When facing hard times, Christians sometimes discover that their faith is gradually being eroded by their circumstances. Though we are doing our best to stand upon the promises of God, we can sense that our feet are beginning to slip. Like the desperate father who met Jesus at the foot of the Mount of Transfiguration, we might find ourselves crying out, “I believe; help my unbelief” (Mark 9:24).
There is an Old Testament echo of that cry in the life of Abraham, which can be of great help to us in dealing with our own struggles with unbelief while facing hard times. In Genesis 15, God appeared to Abram and spoke words of great promise and reassurance: “Fear not, Abram, I am your shield; your reward shall be very great” (v. 1). Since Genesis 16:16 lists Abram as eighty-six years old (having begun his journey at age seventy-five, 12:4), I would estimate that Abram had lived in Canaan about ten years and yet still possessed none of the land and did not have a single descendant. His faith was being tried.
Abram responded to this renewed promise with a desperate plea: “O Lord God, what will you give me, for I continue childless, and the heir of my house is Eliezer of Damascus?” (15:2). Our God dealt tenderly with the strained faith of His chosen one and renewed His promise yet again. It is then that we read: “And he believed the Lord, and he counted it to him as righteousness” (v. 6). Abraham held fast to faith, even though it was tried.
Abraham’s believing response was met with a further statement of the promise: “I am the Lord who brought you out from Ur of the Chaldeans to give you this land to possess” (v. 7). But we quickly learn that the trial of faith did not cease for Abraham. He cried out again, “O Lord God, how am I to know that I shall possess it?” (v. 8). He believed, but he needed help for his unbelief.
One might suppose that at this point the patience of God would have been strained, for this was the third time that God had renewed His promise to Abram in this chapter alone. Would not God be offended at the weakness of Abram’s faith, seeing that he was actually speaking with God and had received repeated affirmations of God’s promise to him? But no, the Lord was not offended. He moved to support Abram’s faith. He met Abram’s “Lord, I believe, but help my unbelief” with tenderness and patience.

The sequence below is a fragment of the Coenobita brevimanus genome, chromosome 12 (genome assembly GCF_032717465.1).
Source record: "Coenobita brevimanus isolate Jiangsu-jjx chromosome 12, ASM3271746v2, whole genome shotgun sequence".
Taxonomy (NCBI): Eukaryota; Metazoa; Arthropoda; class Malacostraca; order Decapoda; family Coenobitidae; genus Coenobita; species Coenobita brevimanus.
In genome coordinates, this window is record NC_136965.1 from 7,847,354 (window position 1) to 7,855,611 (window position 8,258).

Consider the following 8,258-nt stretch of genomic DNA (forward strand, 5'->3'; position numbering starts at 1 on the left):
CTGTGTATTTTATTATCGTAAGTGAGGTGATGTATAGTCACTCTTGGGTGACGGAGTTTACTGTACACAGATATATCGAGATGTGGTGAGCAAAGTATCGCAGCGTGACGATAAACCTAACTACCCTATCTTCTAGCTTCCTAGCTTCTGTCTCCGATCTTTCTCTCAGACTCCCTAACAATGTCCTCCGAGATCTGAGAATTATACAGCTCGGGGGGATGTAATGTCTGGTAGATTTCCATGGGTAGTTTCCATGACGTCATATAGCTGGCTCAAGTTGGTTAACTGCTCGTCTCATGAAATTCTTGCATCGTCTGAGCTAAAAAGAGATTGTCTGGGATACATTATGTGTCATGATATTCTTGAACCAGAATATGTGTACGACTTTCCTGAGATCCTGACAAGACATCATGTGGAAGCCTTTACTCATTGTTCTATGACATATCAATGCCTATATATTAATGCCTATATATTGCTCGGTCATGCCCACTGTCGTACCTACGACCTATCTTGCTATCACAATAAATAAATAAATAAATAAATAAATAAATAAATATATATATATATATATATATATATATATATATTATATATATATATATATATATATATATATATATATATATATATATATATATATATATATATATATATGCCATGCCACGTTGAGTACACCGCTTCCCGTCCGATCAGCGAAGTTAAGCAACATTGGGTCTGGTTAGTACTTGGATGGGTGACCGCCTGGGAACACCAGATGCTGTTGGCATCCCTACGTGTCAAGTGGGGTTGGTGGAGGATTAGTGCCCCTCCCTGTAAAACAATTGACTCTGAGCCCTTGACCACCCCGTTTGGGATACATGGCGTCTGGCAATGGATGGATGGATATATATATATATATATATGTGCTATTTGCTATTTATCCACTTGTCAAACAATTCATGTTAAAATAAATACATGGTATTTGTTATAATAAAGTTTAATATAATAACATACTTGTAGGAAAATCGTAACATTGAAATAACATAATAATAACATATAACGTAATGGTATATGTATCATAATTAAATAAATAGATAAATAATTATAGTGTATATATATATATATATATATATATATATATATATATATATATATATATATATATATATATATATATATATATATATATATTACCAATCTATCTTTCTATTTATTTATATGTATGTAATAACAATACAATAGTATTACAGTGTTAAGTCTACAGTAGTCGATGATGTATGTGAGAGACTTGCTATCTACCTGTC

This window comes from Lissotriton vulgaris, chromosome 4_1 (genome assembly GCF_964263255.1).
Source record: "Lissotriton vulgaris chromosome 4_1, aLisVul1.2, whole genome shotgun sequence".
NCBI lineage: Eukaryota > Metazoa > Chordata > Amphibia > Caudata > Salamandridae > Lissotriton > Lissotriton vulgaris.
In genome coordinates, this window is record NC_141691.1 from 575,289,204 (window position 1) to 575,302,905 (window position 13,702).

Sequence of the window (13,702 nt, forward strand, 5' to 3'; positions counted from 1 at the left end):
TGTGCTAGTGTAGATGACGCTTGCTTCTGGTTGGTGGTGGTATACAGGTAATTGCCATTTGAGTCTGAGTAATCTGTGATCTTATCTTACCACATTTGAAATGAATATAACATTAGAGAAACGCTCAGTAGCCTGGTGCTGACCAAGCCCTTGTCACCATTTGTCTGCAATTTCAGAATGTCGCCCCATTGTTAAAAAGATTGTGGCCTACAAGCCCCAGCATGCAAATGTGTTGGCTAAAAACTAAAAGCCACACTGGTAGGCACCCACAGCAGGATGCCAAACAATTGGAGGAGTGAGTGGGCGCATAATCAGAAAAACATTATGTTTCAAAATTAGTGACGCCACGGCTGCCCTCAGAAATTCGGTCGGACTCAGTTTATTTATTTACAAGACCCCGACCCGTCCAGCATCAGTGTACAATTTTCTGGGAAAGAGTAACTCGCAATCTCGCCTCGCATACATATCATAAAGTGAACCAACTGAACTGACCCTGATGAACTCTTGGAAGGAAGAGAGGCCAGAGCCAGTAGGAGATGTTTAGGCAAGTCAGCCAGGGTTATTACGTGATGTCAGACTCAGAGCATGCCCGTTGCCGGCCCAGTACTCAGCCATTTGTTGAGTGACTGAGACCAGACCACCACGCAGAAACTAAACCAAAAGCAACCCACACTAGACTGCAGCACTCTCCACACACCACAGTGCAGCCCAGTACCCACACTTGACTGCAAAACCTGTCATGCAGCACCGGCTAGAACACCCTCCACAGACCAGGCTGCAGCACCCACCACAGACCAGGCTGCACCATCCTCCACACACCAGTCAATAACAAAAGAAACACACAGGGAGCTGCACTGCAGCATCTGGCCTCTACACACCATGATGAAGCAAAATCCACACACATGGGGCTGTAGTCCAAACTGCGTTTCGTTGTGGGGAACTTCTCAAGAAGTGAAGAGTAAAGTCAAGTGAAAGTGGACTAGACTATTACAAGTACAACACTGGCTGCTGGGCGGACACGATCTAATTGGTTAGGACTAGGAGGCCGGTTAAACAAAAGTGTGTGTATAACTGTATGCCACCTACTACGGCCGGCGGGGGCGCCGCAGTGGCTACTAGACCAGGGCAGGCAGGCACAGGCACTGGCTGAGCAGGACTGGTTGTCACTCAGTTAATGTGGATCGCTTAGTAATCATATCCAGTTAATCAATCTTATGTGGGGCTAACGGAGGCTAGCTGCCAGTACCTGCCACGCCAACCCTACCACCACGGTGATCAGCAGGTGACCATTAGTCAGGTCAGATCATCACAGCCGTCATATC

What followed in Genesis 15 was an ancient covenant-making ceremony wherein various animals were cut in two and the halves laid opposite to one another, creating a path in between (see Jer. 34:17–20). The Lord then appeared to Abram in the darkness of night, passing between the pieces in a theophany by a smoking fire pot and a flaming torch. By this rite, “the Lord made a covenant with Abram” (v. 18).
What was the meaning of the ancient ceremony? By passing between the pieces, the Lord pledged His very life to the fulfillment of His promise to Abram. Should He fail to keep His promise, the Lord would forfeit His life.
Hebrews 6:17–18 explains the great significance of this act: “When God desired to show more convincingly to the heirs of the promise the unchangeable character of his purpose, he guaranteed it with an oath, so that by two unchangeable things, in which it is impossible for God to lie, we who have fled for refuge might have strong encouragement to hold fast to the hope set before us.”
In the Old Testament, God’s covenant with Abram is sometimes described as the “oath” that He swore (see Gen. 26:3 and Deut. 7:8). In Psalm 105:9 and 1 Chronicles 16:16, “covenant” and “sworn promise” are set in parallel, with “sworn promise” being the same word that the ESV elsewhere translates with “oath.” Genesis 15 is the first place where the word “covenant” is used in God’s dealings with Abram. Up to that point, Abram had received a promise from God. Now that promise was confirmed with an oath. God pledged His life to the fulfillment of the promise by making a covenant with Abram.
We could wish for ourselves such a dramatic encounter with God as Abram received in that dark night of Genesis 15. But, surprising as it may seem, we have that same assurance given to us each time we sit at the Lord’s Table. The signs and seals of the new covenant point to the body of Christ given for us and the blood of Christ shed for us. His life was given, not just pledged. It provides help for our unbelief, and it was given because our Lord desired to show more convincingly to the heirs of the promise the unchangeable character of His purpose. The Holy Scriptures speak to us the promise of the gospel. The bread and wine of the Lord’s Supper are, by Christ’s own appointment, seals of that holy promise. Our Lord has confirmed His promise with an oath. Thus, we have help for our unbelief, strong encouragement to hold fast to the hope set before us. Thanks be to God.